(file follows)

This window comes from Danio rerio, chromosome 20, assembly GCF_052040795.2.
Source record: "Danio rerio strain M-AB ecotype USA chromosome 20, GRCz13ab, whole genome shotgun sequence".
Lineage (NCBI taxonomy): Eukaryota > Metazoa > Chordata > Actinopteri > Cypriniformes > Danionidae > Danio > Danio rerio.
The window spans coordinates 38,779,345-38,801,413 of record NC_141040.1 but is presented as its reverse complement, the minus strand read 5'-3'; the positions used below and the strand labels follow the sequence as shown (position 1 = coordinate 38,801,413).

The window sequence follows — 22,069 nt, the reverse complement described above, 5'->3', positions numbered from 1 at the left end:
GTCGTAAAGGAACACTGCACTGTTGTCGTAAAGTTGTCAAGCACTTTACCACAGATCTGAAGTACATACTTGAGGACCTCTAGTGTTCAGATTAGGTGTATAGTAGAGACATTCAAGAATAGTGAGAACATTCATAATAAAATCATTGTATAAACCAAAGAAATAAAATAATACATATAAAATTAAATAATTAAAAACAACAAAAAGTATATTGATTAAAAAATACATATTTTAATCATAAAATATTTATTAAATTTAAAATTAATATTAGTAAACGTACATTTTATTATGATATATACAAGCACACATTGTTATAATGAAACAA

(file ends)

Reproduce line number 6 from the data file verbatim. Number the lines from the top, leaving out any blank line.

GTCGTAAAGGAACACTGCACTGTTGTCGTAAAGTTGTCAAGCACTTTACCACAGATCTGAAGTACATACTTGAGGACCTCTAGTGTTCAGATTAGGTGTATAGTAGAGACATTCAAGAATAGTGAGAACATTCATAATAAAATCATTGTATAAACCAAAGAAATAAAATAATACATATAAAATTAAATAATTAAAAACAACAAAAAGTATATTGATTAAAAAATACATATTTTAATCATAAAATATTTATTAAATTTAAAATTAATATTAGTAAACGTACATTTTATTATGATATATACAAGCACACATTGTTATAATGAAACAA